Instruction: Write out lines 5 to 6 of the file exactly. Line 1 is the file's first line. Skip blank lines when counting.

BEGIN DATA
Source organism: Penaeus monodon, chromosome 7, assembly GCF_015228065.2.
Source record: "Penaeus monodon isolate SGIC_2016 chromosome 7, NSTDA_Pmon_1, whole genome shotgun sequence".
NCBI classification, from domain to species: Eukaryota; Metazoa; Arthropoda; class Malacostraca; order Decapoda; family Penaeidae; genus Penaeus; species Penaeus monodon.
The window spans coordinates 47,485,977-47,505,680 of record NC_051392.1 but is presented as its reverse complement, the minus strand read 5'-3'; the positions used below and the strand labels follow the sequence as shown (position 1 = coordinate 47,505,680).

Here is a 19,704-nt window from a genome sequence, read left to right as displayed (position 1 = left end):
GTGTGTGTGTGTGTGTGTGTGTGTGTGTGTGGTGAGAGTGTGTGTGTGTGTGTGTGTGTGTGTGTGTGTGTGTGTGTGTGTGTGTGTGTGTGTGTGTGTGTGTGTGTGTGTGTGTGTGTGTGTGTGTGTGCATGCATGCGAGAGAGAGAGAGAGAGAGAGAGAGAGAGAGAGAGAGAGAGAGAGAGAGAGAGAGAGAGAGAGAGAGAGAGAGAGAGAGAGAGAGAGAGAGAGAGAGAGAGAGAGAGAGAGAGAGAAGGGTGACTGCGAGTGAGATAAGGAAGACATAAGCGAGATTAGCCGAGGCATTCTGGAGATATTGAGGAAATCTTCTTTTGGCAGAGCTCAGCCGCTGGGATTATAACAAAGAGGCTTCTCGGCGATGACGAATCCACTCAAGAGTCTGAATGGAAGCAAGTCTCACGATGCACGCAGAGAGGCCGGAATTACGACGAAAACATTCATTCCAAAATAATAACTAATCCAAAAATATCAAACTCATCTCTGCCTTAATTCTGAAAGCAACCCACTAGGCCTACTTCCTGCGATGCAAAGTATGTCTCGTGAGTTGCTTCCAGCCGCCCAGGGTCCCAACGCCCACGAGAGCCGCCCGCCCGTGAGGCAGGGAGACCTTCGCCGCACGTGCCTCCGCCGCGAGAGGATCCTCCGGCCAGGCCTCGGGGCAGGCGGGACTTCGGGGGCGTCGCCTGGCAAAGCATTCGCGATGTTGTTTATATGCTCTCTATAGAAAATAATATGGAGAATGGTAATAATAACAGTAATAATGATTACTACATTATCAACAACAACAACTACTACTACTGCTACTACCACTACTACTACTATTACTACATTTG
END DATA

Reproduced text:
Here is a 19,704-nt window from a genome sequence, read left to right as displayed (position 1 = left end):
GTGTGTGTGTGTGTGTGTGTGTGTGTGTGTGGTGAGAGTGTGTGTGTGTGTGTGTGTGTGTGTGTGTGTGTGTGTGTGTGTGTGTGTGTGTGTGTGTGTGTGTGTGTGTGTGTGTGTGTGTGTGTGTGTGCATGCATGCGAGAGAGAGAGAGAGAGAGAGAGAGAGAGAGAGAGAGAGAGAGAGAGAGAGAGAGAGAGAGAGAGAGAGAGAGAGAGAGAGAGAGAGAGAGAGAGAGAGAGAGAGAGAGAGAGAGAAGGGTGACTGCGAGTGAGATAAGGAAGACATAAGCGAGATTAGCCGAGGCATTCTGGAGATATTGAGGAAATCTTCTTTTGGCAGAGCTCAGCCGCTGGGATTATAACAAAGAGGCTTCTCGGCGATGACGAATCCACTCAAGAGTCTGAATGGAAGCAAGTCTCACGATGCACGCAGAGAGGCCGGAATTACGACGAAAACATTCATTCCAAAATAATAACTAATCCAAAAATATCAAACTCATCTCTGCCTTAATTCTGAAAGCAACCCACTAGGCCTACTTCCTGCGATGCAAAGTATGTCTCGTGAGTTGCTTCCAGCCGCCCAGGGTCCCAACGCCCACGAGAGCCGCCCGCCCGTGAGGCAGGGAGACCTTCGCCGCACGTGCCTCCGCCGCGAGAGGATCCTCCGGCCAGGCCTCGGGGCAGGCGGGACTTCGGGGGCGTCGCCTGGCAAAGCATTCGCGATGTTGTTTATATGCTCTCTATAGAAAATAATATGGAGAATGGTAATAATAACAGTAATAATGATTACTACATTATCAACAACAACAACTACTACTACTGCTACTACCACTACTACTACTATTACTACATTTG